Sharks lose stinker in Chicago

In the grand scheme of things, "moral victories" only mean so much. That's doubly true in today's NHL, where winning games is the ultimate indicator of whether or not a team is successful.

Lately, the Sharks have not earned themselves the results, despite the fact that they have been the dominant team. After an impressive streak which saw San Jose earn 18 of a possible 20 points from mid-February to early March, the Sharks dropped back-to-back home games in the shootout against Vancouver and New York. The losses were qualified by those surrounding the team, deemed "moral victories". It's hard not to get caught up in that kind of talk.

Still, two points were lost, and in the extremely tight Western Conference race, the two points are all that's important.

The types of games the Sharks lost can still be used as building blocks to progress, but only if the players are committed to continuing the effort.

Tonight in Chicago, it didn't seem as if they were.

Patrick Sharp had four assists in Chicago's five-goal onslaught in the second period as the Sharks were out-played and out-worked for the balance of the middle frame. It was an extremely disheartening effort for a team who looked to be putting the pieces together as they approached the playoffs.

There were countless issues with the Sharks' overall play tonight, but perhaps what stands out the most was the team's sloppy play which led to penalties. After earning themselves a two-man advantage early in the night on questionable calls, the Sharks should have been aware that the game would be a tightly called affair. Even still, San Jose seemed eager to send the Blackhawks to the power play, committing five minor infractions in the first forty minutes of the game. Chicago would score on two consecutive power plays early in the second, erasing San Jose's one goal advantage and earning themselves their own lead shortly thereafter.

The Blackhawks would not look back from there, scoring another against Antti Niemi on Jonathan Towes' 30th goal of the year. Niemi, who had his former team's number all season, was pulled after that goal. His main weakness tonight was the five-hole; Chicago pounded the puck through Niemi's pad throughout the evening. Niemi, who has gone 17-3-3 over his last 23, is granted an off night now and again. It's just unfortunate that off night came against his former team.

Antero Niittymaki, who entered the game in relief, didn't fare much better. With the score 4-2, the rusty Niittymaki allowed a goal on a shot from the point by Niklas Hjalmarsson that found its way through heavy traffic.

Down by three goals, Logan Couture would score his 26th of the season to give San Jose a shot of confidence. That confidence was short lived, as Patrick Kane would give his team another three-goal lead as they headed into the third.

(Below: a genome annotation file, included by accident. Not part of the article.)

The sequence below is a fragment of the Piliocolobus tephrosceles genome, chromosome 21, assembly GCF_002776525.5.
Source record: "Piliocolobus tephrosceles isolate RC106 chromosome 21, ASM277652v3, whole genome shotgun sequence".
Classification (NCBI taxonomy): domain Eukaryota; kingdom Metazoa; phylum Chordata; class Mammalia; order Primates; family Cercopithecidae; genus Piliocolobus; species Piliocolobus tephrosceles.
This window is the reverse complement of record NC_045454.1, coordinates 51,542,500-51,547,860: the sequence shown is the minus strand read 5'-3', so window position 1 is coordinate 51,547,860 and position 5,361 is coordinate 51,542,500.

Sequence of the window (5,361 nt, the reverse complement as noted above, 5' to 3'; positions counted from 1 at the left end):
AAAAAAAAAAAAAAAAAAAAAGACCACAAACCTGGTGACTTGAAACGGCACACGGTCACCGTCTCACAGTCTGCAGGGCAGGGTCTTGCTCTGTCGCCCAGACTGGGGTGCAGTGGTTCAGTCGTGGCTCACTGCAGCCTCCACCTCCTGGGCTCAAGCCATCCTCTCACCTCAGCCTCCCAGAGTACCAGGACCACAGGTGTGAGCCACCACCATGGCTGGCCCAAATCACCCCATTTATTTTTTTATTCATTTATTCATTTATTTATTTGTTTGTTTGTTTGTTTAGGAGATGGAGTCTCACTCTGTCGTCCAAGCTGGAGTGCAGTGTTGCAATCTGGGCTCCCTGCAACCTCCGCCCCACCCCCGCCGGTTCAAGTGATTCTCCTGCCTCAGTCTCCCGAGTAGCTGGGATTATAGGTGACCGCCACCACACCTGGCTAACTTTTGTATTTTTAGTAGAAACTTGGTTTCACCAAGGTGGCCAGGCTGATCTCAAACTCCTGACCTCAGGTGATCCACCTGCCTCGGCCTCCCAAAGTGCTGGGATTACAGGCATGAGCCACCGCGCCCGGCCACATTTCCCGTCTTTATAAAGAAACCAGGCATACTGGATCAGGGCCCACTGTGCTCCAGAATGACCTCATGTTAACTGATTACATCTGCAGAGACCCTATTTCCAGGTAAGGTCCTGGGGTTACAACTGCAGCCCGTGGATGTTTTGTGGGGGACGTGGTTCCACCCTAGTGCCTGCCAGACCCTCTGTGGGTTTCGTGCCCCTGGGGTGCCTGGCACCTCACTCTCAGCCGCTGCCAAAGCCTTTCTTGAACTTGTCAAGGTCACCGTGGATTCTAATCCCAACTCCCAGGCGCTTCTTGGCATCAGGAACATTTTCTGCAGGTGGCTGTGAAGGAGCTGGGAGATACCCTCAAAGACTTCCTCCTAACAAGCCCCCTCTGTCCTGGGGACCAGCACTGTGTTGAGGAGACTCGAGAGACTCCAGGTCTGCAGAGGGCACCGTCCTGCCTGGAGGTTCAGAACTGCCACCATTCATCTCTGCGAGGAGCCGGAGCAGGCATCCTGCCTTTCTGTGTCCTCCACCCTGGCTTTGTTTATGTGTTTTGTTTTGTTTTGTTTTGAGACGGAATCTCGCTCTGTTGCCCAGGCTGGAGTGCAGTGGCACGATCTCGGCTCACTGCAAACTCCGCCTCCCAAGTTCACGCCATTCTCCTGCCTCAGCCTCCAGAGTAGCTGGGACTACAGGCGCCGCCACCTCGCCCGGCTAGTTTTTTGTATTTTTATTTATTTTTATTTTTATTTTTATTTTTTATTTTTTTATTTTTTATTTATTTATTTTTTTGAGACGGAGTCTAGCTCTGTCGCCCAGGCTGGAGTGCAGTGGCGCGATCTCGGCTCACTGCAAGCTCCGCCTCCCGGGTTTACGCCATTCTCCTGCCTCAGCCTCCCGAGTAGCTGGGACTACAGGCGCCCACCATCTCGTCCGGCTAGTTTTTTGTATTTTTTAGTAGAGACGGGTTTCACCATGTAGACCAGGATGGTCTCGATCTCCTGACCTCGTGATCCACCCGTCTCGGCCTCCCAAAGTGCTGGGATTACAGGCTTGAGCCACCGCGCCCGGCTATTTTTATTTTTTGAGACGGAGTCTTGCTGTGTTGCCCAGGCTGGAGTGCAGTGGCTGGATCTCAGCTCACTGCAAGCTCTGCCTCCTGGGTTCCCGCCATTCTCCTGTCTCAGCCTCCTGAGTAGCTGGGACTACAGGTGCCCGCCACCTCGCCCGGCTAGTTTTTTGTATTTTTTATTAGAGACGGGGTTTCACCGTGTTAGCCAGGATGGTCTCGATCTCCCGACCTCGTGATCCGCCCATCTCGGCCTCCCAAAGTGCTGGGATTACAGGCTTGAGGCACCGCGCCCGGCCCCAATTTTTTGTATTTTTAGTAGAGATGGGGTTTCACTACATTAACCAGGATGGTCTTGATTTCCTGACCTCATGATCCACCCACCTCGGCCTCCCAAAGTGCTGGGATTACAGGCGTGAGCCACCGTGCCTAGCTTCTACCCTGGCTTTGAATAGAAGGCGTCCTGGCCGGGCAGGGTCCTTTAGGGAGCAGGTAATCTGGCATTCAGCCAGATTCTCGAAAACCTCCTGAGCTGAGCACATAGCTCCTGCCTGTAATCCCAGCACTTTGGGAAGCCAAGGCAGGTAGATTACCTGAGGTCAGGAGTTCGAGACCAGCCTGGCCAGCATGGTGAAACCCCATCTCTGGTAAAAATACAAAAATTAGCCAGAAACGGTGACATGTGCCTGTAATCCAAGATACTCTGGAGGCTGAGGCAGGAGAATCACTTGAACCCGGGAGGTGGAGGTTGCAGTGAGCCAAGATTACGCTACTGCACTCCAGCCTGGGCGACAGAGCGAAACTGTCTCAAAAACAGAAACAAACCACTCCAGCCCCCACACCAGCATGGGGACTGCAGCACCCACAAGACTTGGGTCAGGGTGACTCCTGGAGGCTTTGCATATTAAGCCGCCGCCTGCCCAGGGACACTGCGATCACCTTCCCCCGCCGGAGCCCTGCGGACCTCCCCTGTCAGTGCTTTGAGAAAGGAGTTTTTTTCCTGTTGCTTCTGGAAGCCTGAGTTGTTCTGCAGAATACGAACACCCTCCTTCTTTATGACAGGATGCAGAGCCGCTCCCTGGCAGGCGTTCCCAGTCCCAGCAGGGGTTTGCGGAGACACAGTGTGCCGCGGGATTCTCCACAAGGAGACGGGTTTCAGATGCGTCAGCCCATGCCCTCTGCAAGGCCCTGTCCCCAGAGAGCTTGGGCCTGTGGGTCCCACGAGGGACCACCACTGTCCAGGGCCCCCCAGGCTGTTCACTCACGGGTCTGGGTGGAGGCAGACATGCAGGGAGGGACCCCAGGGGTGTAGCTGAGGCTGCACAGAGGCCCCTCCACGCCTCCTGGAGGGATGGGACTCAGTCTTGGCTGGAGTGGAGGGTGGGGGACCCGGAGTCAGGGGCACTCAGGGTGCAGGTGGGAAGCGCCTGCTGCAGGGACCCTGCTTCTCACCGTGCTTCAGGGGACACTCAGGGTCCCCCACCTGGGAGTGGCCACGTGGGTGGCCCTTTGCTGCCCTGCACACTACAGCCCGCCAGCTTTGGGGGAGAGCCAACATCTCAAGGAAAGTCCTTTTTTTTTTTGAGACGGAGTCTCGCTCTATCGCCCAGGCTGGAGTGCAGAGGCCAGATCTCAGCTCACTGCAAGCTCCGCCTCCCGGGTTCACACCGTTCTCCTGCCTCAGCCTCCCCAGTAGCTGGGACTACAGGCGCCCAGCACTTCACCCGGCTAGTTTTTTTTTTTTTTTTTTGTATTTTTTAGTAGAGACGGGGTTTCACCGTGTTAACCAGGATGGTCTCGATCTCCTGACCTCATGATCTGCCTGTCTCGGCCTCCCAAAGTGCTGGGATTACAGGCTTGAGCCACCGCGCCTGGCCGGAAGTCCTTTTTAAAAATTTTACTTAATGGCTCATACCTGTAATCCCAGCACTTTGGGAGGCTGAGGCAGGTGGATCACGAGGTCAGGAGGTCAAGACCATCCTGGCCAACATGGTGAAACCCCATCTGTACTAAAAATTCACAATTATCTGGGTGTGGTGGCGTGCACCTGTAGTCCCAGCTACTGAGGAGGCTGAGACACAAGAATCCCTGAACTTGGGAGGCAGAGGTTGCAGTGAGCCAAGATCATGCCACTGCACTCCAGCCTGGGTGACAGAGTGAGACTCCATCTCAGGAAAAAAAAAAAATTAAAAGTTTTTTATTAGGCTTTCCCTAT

The third period was mostly a formality; Chicago simply went through the motions of a blowout victory. San Jose held the shot advantage during the period, but any advantage other than that on the scoreboard is inconsequential in the third.

Games like this illustrate the danger of relying on moral victories. As has been said countless times this season, tangible victories should be the only concern. The Sharks are no exception to that rule, and now see a 1-2-2 record over their last five games staring them in the collective face.

As a result of this recent lull, San Jose now holds a tenuous three point lead over Los Angeles and Phoenix for the Pacific Division lead and just a four point lead over rival Dallas. The Kings and Stars hold a game in hand over San Jose, whose division lead seems tenuous at best at this point in the season. In addition, the continuance of this slump could see the Sharks in danger of falling out of the playoffs altogether.

That's why tomorrow night's game in Dallas is crucial, to say the least. Just twelve games remain on the docket for San Jose after the loss to Chicago. 100 points is likely necessary to win the Pacific Division, so the Sharks will have to win seven of their final twelve to feel comfortable.

A 7-5-0 record (or any combination of wins and overtime wins to equal 14 points) seems doable for San Jose, but consider this: nine of these final twelve games see the Sharks face a Pacific Division opponent, while eleven come against a team fighting for a playoff spot.

The fact of the matter is that none of the final twelve games of the season, including next Saturday's home game against St. Louis, will be an easy for San Jose.

Perhaps that's a good thing for San Jose, a team which is used to a cakewalk into the playoffs over the last quarter of the season. Adversity though, like the moral victories discussed above, can be a double-edged sword. If adversity comes at the expense of points, then there's not much benefit for a team fighting for their playoff lives.

It was assumed that Niittymaki would get the start against Dallas, but after the events of tonight's game, it's unclear if that remains the plan.

If San Jose doesn't turn their game around, though, it won't matter who's in goal.